SIFMA C&L Conference Recap: Good Channel Governance is Top of Mind
We just wrapped up a very successful SIFMA C&L conference in San Diego. This event finishes off a series of great panels and conversations with customers and prospects on a front-line topic related to the ongoing enforcement activities and regulatory focus around off-channel communications. Despite everything happening in the financial markets within the past week, firms continue to focus on defining the proactive steps that regulators expect firms to take to remediate deficiencies and improve visibility into the use of prohibited communications tools.
This theme was clear from the beginning of the event with the opening remarks from SEC Division of Enforcement Head Gurbin Grewal, who indicated that the SEC continues to focus in this area with ongoing sweeps and activities that examine the practices surrounding social media finfluencers and digital engagement activities. In their view, the size of previous enforcement actions “were just about right” in sending the appropriate message of deterrence – which was something not lost amongst this audience of compliance and legal executives.
However, one noticeable aspect of off-channel discussions during the conference was the emphasis on the negative, specifically, what firms should do to spot infractions. What was not as thoroughly addressed was the inverse — how firms can adjust their decision-making processes to determine which communication channels to allow their employees to use.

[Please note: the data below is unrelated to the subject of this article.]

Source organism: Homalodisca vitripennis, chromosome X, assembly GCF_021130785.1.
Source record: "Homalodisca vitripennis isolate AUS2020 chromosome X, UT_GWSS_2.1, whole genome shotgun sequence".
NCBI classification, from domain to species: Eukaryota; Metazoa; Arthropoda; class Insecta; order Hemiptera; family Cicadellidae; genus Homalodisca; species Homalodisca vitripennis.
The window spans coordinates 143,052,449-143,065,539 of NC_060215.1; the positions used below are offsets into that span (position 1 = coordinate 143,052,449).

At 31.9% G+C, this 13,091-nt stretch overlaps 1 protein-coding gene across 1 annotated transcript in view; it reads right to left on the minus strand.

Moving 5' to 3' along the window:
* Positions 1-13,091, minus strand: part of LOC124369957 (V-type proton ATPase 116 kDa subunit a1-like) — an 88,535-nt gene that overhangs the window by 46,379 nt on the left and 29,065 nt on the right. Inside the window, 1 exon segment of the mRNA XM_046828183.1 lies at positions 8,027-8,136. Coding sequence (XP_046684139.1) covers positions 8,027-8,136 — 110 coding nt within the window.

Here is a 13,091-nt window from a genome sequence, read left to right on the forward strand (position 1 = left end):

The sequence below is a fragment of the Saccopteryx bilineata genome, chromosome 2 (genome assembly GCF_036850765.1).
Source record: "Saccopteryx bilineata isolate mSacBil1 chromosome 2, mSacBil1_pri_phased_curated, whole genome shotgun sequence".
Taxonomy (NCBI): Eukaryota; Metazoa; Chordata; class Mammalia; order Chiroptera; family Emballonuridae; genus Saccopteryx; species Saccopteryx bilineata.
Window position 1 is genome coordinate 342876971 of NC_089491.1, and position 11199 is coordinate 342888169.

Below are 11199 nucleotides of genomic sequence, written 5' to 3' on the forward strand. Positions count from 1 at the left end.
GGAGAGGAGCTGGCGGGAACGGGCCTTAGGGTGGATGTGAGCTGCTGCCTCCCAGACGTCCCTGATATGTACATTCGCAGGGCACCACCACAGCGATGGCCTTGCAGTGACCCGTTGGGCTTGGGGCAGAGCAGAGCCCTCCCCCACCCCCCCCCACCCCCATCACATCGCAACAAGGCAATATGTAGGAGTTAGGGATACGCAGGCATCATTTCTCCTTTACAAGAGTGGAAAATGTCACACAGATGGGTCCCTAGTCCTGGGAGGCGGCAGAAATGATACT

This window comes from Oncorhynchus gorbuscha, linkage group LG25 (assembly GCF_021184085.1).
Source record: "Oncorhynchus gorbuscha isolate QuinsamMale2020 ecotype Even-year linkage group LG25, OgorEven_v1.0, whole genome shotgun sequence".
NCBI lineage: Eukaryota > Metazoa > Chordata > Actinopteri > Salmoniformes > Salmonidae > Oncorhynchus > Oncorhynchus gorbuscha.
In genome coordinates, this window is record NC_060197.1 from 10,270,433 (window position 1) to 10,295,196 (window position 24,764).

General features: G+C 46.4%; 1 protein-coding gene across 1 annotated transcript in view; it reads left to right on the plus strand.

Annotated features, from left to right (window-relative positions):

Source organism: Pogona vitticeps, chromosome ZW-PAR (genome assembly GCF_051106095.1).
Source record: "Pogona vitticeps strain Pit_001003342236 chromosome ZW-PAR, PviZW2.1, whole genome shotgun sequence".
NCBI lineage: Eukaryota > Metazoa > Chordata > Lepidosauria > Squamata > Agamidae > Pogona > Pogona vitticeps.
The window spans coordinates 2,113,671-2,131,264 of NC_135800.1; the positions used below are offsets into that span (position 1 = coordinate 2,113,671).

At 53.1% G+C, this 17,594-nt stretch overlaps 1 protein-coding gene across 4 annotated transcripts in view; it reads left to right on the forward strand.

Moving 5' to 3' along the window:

As noted by Grewal in the opening remarks, “written policies and procedures alone are not enough” – which we will extend with the historical reality (of personal email accounts, personal cell phones and text messaging) that prohibition policies alone are rarely effective. Effectively governing digital communications today should clearly and explicitly define behaviors that employees can engage in before delving into the consequences of policy infractions.
We carried this governance theme into our lunch and learn session co-hosted with Anuj Puri from Ernst & Young. Here are some of the observations and takeaways we uncovered as part of that discussion.
It all starts with good governance
The first and best proactive step in dealing with off-channel communication is to examine how firms analyze the benefits and risks of various communication sources to determine which to allow and which to prohibit.
We are hearing that many firms are adjusting this front-end governance process so they can look more holistically at how their companies examine benefits and risks. For many firms, these evaluation processes are happening more frequently and with greater executive-level support. We have NOT heard that the arrival rate of new communications tools has slowed or that firms are making drastic changes in favor of prohibition policies.
The reason seems clear: organizations continue to see the benefit of using social and mobile applications to reach new audiences, connect with retail investors and provide greater engagement than they might have done through traditional communications sources. However, firms expect more evidence that the tool will be used in more than a one-off fashion, which entails greater due diligence of how specific job roles will use specific features and modalities.
More risks = more stakeholder engagement
Governance councils and processes look more holistically at the variety of risks that might arise if they adopt a communication tool. This change in risk analyses recognizes that new communications technologies are not just potential carriers of compliance risks. It's also the often top-of-mind infosec vulnerabilities, data privacy questions, and the potential of code of conduct issues such as Slack bullying or textual harassment.
Mobility: The corporate owned vs. BYOD debate